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Things That Shouldn't Decide the Outcome (But Might)

11/02/2012 10:12 pm ET | Updated Jan 23, 2014

The polls indicate that the race is tightening up. Obama seems to have a lead in the Electoral College, although even that is less assured today than in was three weeks ago. It is increasingly likely that either the national vote total or the Electoral College be decided by a very small percentage of voters.

So with that in mind, here are some things that could change the outcome of the election in any given state. None of these things have anything at all to do with policy, leadership style, resume, or really anything that ought to be relevant in a rational sense. And yet, if the election is close, any one of them could determine who becomes President of the United States.

When It Rains, It Pours

There are some voters who will vote, no matter what else happens. Those voters tend to lean Republican (although this varies wildly depending on where you live). Then there is a much larger group of people that votes in some years, but not in others; these are the people who give pollsters fits, and they tend to lean Democrat (although, again, this varies wildly depending on where you live). Bad weather (rain, snow or cold) can cause fewer people in that second group to vote; after all, when the weather outside is nasty, who wants to go out in it, unless they are particularly committed? The lesson: Romney is more likely to win Ohio if it rains (or snows) across that state on Nov. 6.

Who Wants to Go First?

People are lazy, and not just in a "too lazy to get off the couch and work out" kind of way. They are also lazy in a "too lazy to read to the end of a sentence" kind of way. We accommodate our laziness by "satisficing" -- picking the first reasonable alternative that we see. This is how some people choose which pair of socks to wear, which jug of milk to buy, and which song to listen to on their iPods. It's also how a small percentage of undecided voters will choose who ought to be president. Candidates get more votes when they are listed first on the ballot than when they are listed second on the ballot, and of course every state determines ballot order differently. In Ohio, ballot order is randomized by precinct. In Florida, Romney will be listed first, because the current governor of Florida is a Republican. In Wisconsin, statewide ballot order is determined by lottery: this year Romney is first and Obama is second.

Don't Worry, Be Happy

As a general rule, the more discontented you feel about the state of the world, the more likely you are to vote for the challenger. The more satisfied and happy you are about the state of the world, the more you are likely to vote for the incumbent. After all, if you are happy with how things are going, the president must be doing something right!

So, if we are making a list of factors that could affect the election, maybe we should make a list of things that make a lot of people who all live in the same place happy at the same time:

- The weather. We already mentioned that bad weather can cause "likely" (or "unlikely," as the case may be) voters to decide that they'd rather stay home, warm and dry. But the weather also has an impact on people's moods. Sunny days make people feel happier; when it's gloomier outside, people feel gloomier inside. And yes, this can actually affect our most important decisions: UMass professor Ed Saunders once demonstrated that a sunny day in New York can cause investor optimism and therefore lead to a bump in the New York Stock Exchange. This means that, once again, Obama is hoping for a sunny day on Tuesday.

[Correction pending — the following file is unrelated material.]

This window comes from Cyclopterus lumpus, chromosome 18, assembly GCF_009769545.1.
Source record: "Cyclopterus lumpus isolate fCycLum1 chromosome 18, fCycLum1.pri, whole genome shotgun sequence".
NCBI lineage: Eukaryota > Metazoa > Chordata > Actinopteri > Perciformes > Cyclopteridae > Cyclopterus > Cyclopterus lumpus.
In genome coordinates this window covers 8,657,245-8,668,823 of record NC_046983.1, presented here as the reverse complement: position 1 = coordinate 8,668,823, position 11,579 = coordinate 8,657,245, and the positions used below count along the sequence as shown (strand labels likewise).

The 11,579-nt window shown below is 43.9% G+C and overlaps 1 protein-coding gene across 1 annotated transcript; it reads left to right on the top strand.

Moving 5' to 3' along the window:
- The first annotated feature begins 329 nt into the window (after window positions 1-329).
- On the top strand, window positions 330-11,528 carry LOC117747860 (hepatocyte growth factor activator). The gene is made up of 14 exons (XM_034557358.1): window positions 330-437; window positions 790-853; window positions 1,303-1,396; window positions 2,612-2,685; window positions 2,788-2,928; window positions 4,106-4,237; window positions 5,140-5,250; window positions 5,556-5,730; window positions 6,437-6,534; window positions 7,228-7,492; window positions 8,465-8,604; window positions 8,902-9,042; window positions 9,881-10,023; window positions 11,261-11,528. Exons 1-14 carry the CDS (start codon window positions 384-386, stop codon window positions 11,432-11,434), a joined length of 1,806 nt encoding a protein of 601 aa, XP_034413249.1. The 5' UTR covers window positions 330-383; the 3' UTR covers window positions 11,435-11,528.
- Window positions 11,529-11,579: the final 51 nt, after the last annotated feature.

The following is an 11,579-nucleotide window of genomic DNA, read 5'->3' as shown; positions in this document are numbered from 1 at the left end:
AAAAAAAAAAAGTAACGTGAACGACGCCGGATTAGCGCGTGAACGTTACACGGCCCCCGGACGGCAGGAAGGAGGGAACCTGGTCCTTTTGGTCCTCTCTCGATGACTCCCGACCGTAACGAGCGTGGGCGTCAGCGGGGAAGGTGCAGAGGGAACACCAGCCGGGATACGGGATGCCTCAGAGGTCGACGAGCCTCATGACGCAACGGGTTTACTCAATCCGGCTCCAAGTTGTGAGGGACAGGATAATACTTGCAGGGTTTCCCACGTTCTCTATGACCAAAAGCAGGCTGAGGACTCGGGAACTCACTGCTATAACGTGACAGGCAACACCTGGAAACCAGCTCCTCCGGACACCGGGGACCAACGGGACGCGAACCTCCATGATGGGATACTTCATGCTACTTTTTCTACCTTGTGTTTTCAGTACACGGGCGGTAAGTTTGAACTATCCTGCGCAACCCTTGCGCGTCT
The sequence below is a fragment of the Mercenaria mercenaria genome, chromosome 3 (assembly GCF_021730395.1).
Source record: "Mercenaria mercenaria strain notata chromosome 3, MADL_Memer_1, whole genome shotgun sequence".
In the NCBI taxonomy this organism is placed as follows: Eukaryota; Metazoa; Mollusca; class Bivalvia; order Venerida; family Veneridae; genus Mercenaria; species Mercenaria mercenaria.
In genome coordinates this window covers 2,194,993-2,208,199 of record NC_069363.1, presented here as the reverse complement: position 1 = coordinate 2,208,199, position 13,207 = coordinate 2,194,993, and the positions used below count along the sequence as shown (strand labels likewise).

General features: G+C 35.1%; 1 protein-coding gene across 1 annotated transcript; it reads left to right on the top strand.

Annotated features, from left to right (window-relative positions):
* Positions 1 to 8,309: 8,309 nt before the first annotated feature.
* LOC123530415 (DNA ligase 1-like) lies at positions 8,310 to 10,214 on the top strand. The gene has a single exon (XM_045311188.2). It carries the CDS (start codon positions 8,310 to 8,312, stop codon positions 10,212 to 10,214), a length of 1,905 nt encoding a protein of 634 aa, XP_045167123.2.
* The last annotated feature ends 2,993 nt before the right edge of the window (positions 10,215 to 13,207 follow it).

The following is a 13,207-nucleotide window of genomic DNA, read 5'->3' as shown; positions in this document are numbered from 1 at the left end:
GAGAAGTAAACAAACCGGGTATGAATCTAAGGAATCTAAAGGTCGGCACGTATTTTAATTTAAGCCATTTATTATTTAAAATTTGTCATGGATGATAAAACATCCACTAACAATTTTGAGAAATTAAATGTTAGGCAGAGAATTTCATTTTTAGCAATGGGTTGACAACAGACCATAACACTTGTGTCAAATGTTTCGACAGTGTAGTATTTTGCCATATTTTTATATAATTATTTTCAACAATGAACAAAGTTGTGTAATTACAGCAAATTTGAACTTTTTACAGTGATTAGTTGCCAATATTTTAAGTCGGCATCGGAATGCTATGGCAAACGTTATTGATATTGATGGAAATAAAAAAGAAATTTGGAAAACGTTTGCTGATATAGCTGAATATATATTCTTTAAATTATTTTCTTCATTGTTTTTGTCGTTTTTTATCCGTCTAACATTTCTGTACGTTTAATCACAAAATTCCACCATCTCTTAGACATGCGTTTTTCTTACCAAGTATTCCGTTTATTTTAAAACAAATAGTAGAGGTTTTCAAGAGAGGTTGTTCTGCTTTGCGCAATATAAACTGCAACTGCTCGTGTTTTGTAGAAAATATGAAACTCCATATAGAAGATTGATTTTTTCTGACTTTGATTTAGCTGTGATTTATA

- If you live in Columbus, Ohio, what is the best news that you can possibly get during any given fall day? That the Ohio State football team just won, of course! We discussed in a previous blog how American Olympic success leads to better poll numbers for incumbents. Another study has shown that this is true at the local level as well -- when the home team wins on the weekend before the election, incumbents see a small increase in voter support. And for the presidential election, keep an eye on the teams from the battleground states; if you are an Obama supporter, you just may want to root for the Packers over the Cardinals this weekend.

- Traffic. Traffic is worse on some days than others, and tends to affect a large swath of people all at once. And there is no greater source of frustration for anyone with a long commute than a bad traffic day. If a couple of accidents create major gridlock in Denver, Philadelphia, or Richmond on Election Day, that will hurt Obama.

For those of you who are interested in seeing how some of these factors might play out in the battleground states, we've created a handy chart. Use it to see who is gaining the latest "unfair" advantage, so you know exactly what is to blame in case your candidate loses.

Of course, if the election is a blow-out, we can safely say that none of these things mattered. But if the presidency is decided by a couple of percentage points, especially if it is decided by a couple percentage points in a small state... well, then any or all of these things could end up playing a role in determining the next President of the United States. Isn't that a scary thought?

Danny Oppenheimer is an associate professor at UCLA Anderson School of Management. Mike Edwards is the founding contributor of Leftfielder.org, a blog on politics and media. Both are co-authors of Democracy Despite Itself: Why a System That Shouldn't Work at All Works So Well .